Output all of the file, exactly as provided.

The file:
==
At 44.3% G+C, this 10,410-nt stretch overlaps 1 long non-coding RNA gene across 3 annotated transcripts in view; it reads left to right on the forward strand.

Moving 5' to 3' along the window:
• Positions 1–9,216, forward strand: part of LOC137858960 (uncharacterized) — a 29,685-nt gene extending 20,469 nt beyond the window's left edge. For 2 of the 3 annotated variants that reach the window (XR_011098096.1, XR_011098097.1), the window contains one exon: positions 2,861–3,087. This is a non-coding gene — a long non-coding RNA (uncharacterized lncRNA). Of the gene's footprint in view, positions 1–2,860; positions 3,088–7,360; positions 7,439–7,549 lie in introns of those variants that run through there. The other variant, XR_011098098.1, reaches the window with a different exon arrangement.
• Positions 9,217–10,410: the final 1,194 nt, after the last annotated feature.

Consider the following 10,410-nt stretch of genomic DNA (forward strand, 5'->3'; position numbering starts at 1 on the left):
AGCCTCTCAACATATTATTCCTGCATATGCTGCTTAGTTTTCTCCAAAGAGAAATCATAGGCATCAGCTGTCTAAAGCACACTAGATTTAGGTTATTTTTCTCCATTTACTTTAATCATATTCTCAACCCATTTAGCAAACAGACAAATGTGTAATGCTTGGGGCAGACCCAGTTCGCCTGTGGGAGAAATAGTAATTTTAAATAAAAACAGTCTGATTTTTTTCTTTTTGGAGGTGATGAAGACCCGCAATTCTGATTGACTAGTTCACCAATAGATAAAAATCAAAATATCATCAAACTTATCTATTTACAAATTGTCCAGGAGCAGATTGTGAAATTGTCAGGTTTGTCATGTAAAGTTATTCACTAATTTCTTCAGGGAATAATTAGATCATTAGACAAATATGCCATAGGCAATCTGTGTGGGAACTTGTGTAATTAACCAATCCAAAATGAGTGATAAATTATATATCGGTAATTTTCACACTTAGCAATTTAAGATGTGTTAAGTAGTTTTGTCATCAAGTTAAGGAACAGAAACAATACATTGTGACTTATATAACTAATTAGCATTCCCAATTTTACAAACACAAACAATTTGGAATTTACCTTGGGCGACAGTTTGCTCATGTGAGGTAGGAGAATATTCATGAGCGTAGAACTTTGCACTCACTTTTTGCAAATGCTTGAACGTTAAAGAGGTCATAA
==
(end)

At 44.3% G+C, this 10,410-nt stretch overlaps 1 long non-coding RNA gene across 3 annotated transcripts in view; it reads left to right on the forward strand.

Moving 5' to 3' along the window:
• Positions 1–9,216, forward strand: part of LOC137858960 (uncharacterized) — a 29,685-nt gene extending 20,469 nt beyond the window's left edge. For 2 of the 3 annotated variants that reach the window (XR_011098096.1, XR_011098097.1), the window contains one exon: positions 2,861–3,087. This is a non-coding gene — a long non-coding RNA (uncharacterized lncRNA). Of the gene's footprint in view, positions 1–2,860; positions 3,088–7,360; positions 7,439–7,549 lie in introns of those variants that run through there. The other variant, XR_011098098.1, reaches the window with a different exon arrangement.
• Positions 9,217–10,410: the final 1,194 nt, after the last annotated feature.

Consider the following 10,410-nt stretch of genomic DNA (forward strand, 5'->3'; position numbering starts at 1 on the left):
AGCCTCTCAACATATTATTCCTGCATATGCTGCTTAGTTTTCTCCAAAGAGAAATCATAGGCATCAGCTGTCTAAAGCACACTAGATTTAGGTTATTTTTCTCCATTTACTTTAATCATATTCTCAACCCATTTAGCAAACAGACAAATGTGTAATGCTTGGGGCAGACCCAGTTCGCCTGTGGGAGAAATAGTAATTTTAAATAAAAACAGTCTGATTTTTTTCTTTTTGGAGGTGATGAAGACCCGCAATTCTGATTGACTAGTTCACCAATAGATAAAAATCAAAATATCATCAAACTTATCTATTTACAAATTGTCCAGGAGCAGATTGTGAAATTGTCAGGTTTGTCATGTAAAGTTATTCACTAATTTCTTCAGGGAATAATTAGATCATTAGACAAATATGCCATAGGCAATCTGTGTGGGAACTTGTGTAATTAACCAATCCAAAATGAGTGATAAATTATATATCGGTAATTTTCACACTTAGCAATTTAAGATGTGTTAAGTAGTTTTGTCATCAAGTTAAGGAACAGAAACAATACATTGTGACTTATATAACTAATTAGCATTCCCAATTTTACAAACACAAACAATTTGGAATTTACCTTGGGCGACAGTTTGCTCATGTGAGGTAGGAGAATATTCATGAGCGTAGAACTTTGCACTCACTTTTTGCAAATGCTTGAACGTTAAAGAGGTCATAA